Devotion arising from our religious feelings is no longer common. True happiness is not related to contemplation, and  the propensity to have it slide in the direction of enjoyment and consumerism is only natural. Members of society are raising up temples with department stores. He concludes the article asking the readers to again recall the true values that God has given us, and begin following them in the new year. Happy Lunar New Year.

Friday, February 5, 2016

Superstition In the Life of Christians

Even among Catholics we still have about one out of  four who have  participated in some superstitious  practice, and close to one of three who have no problem with fortune telling. President of a Catholic College writes in the Kyeongyang magazine on the way he sees the issue and what has to be done.

In the Catechism of the Church #2116: "All forms of divination are to be rejected: recourse  to Satan or demons, conjuring up the dead or other practices  falsely supposed to 'unveil' the future. Consulting horoscopes, astrology, palm reading, interpretation of omens and lots,  the phenomena of clairvoyance and recourse to mediums all conceal a desire for power over time, history, and, in the last analysis, other human beings, as well as a wish to conciliate hidden powers. They contradict  the honor, respect, and loving fear that we owe to God alone."

'Begging for blessings' is a type of religious faith that those who indulge in superstitious practices find attractive. Many who have studied the issue have made known the problems and reasons for them.

First, we have little Christian understanding, lack of  trust and reliance on God, and no identity and confidence.  Secondly, the feeling of loss in an insecure society, Church's failure to present mercy and consolation, and to speak about the the harm of superstitious practices, are reasons for their prevalence.

Our  writer finds  reasons for the continuation of this  fortune telling culture as related to Christians' understanding of being led by the Spirit. Koreans see divination and looking for blessings as their search for elegance and elation. Buddhism, Confucianism and Christianity have as their bed rock shamanism. 

Koreans in their religious feeling believe something is moving them. Theologically, we Christians, call this the Spirit. The writer feels that more than wanting to know the future those that go to fortune tellers are seeking to be led by truth and the Spirit of God.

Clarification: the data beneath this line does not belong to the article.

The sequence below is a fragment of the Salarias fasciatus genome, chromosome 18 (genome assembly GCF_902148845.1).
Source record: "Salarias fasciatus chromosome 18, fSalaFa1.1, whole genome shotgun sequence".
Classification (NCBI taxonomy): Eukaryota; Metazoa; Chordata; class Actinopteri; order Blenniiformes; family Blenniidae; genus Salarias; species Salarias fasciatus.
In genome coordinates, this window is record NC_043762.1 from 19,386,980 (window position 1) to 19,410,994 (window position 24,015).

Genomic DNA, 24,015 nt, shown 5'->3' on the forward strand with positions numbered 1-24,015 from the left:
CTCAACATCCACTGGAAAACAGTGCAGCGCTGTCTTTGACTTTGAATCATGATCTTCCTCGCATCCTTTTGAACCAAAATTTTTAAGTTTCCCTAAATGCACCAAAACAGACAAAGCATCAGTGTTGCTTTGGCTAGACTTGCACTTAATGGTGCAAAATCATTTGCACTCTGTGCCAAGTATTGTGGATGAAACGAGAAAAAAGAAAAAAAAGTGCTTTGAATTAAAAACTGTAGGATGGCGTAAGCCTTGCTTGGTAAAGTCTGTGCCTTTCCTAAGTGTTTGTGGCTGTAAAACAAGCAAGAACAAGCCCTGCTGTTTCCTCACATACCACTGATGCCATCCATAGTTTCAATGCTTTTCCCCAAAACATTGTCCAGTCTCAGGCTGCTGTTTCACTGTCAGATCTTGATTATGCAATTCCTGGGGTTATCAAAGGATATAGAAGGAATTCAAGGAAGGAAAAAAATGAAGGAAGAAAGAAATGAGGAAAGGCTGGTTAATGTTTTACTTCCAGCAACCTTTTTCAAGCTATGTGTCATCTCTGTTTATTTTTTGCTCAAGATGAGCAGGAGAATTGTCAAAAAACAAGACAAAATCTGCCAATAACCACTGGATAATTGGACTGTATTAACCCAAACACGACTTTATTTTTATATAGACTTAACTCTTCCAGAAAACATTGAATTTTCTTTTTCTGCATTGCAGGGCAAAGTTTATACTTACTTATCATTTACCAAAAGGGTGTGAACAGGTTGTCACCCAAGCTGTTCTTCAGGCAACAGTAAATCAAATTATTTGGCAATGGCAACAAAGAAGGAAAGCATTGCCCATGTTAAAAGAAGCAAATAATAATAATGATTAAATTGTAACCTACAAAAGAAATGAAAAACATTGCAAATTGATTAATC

It is not easy for a Korean Christian to  experience God and following Jesus they always feel something missing.They want to be led by the Spirit and truth and they do not find this experiencing of the Spirit so they substitute it with fortune telling and asking for blessings.

He concludes the article by suggesting the way to lessen the hold of divination and looking for blessings is to deepen the faith of the Christians in the role of the Spirit in life by prayer.

Wednesday, February 3, 2016

Going Against the Culture

In Korea, we have many who desire to become disciples of Jesus and are baptized, happy to be called brothers and sisters. However, once baptized  there is  a concern on how to address one another. A religious sister writing in View from the Ark column of the Catholic Times deals with the conundrum some Christians face.

She mentions that in Korean culture from the long past, calling a person by their name is not something that agrees with Korean sensibilities or ways of behaving. When we are dealing with seniors and persons with a higher position, it's  nearly impossible to call them by their given name. Consequently, a person is called by their office or position: teacher, president, director, chairmen and the like.

This very fact goes to show that we are not on equal footing, she says. Age and position are what is   important. Meeting for the first time we have to determine who is older or younger, so we will know how to address them. We find it difficult to call a person by their name alone: a sign of impoliteness and disrespect. This is true even within the church community.

She wonders if Jesus would be happy with the situation that we have in the church. Poor, and those with  difficult jobs are intimidated when they come to church. Not once in their lives have they had a job in which they would have a leadership position, or work that was respected.